With an increase in the number of nesting geese at Carrie Blake Park and the Water Reuse Demonstration Park, city crews are fighting to keep walking paths and fields clean of the birds’ waste.
Jeff Edwards, city parks manager, said they sprayed a nontoxic repellent called Migrate in the Albert Haller Playfields following the Dungeness Cup soccer tournament and around ponds to keep birds away from high-traffic areas.
Edwards said it made a difference in keeping the birds off the playfields, but it’s hard to keep up with during the mowing season.
He estimates about 100 geese live at the Reuse Pond area despite crews spraying every six weeks to two months.
“We’ve always had geese before but that’s when it was an empty field,” Edwards said. “Now that it’s manicured and used it’s a different story.”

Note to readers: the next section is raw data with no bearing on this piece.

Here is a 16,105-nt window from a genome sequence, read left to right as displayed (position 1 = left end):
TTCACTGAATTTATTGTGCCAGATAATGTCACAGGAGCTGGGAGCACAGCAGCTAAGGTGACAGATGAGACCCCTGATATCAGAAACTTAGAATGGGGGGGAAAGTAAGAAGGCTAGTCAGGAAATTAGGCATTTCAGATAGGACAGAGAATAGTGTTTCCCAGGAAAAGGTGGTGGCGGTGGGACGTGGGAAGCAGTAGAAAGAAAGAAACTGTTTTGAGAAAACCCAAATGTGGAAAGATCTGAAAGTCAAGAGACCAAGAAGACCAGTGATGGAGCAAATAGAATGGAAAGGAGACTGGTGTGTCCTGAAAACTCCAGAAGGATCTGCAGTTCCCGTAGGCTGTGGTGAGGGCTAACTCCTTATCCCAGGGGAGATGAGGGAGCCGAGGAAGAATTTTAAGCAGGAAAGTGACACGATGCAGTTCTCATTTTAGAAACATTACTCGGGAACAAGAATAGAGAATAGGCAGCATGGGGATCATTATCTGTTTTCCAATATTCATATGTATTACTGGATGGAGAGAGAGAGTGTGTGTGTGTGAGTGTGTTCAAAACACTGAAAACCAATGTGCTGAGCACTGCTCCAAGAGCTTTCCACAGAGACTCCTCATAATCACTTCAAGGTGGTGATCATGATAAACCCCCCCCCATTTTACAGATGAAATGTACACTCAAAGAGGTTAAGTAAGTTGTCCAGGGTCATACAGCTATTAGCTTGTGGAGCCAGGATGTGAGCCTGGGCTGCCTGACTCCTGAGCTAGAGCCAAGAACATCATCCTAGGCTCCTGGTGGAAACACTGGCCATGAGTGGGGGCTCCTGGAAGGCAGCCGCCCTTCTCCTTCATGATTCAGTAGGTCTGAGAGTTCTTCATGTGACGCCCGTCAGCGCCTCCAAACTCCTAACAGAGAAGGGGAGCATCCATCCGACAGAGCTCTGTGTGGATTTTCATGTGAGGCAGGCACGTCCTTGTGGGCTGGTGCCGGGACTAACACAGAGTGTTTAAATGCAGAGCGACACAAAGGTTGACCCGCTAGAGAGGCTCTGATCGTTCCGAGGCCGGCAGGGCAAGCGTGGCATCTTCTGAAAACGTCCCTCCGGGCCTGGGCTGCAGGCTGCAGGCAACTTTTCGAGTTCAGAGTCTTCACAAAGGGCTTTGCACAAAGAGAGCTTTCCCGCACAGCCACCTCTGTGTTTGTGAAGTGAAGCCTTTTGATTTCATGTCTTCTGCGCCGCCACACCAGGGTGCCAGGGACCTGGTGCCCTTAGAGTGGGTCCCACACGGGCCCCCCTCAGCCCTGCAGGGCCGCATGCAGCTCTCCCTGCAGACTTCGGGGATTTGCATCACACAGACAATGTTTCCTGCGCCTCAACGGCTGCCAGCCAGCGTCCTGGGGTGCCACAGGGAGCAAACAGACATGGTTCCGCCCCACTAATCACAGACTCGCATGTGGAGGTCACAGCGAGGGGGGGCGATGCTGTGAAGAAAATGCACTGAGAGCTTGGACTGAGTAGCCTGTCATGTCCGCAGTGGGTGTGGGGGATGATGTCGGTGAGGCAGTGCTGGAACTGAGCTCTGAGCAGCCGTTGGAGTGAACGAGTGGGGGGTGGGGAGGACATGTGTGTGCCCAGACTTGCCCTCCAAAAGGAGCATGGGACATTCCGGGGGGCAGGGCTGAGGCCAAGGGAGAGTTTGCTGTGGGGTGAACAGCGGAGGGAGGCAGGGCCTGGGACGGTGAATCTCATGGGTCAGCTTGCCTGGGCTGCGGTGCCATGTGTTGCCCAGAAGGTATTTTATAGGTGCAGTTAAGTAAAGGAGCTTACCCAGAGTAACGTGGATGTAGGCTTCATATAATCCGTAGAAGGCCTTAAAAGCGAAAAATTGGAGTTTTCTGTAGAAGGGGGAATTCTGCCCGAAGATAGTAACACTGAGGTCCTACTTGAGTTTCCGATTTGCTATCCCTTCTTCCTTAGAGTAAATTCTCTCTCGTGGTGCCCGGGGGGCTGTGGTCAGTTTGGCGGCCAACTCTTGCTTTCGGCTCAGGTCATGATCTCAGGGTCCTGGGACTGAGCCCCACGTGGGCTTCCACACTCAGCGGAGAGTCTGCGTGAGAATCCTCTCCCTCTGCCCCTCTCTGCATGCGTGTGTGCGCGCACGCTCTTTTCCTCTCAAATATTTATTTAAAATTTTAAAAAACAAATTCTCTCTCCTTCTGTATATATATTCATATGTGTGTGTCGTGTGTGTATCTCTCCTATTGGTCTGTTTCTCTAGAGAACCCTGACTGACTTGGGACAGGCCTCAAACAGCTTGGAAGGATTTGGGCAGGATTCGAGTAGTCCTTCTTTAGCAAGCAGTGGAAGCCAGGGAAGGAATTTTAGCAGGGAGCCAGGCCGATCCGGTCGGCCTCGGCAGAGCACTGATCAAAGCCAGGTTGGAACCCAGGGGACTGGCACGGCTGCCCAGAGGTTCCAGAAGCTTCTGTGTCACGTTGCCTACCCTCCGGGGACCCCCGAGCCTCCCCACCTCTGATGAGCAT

Edwards continues to pursue nonviolent ways to sidetrack the birds to prevent health hazards.
He said he doesn’t think the public would respond well to forcibly removing the birds, so he’s considering putting up decoys and/or using a strobe light effect.
“Everything costs money and other than chasing them around with a lawnmower I don’t know what to do,” he said.
The City of Sequim employs 1.5 full-time staff for all parks facilities maintenance during the summer and one full-time person during the winter.
“It’s a constant, you have to stay out there to keep up on it,” Edwards said.
The parks are used for several activities for hikers/bikers on the trail, Sequim Family Advocates, the Sequim Aqua Nauts radio-controlled sailboat club, Music in the Park, Sequim City Band concerts, the Olympic Peninsula Garden Society’s Demonstration Garden, Lavender in the Park and more.
Edwards welcomes volunteers and ideas — call 683-4908.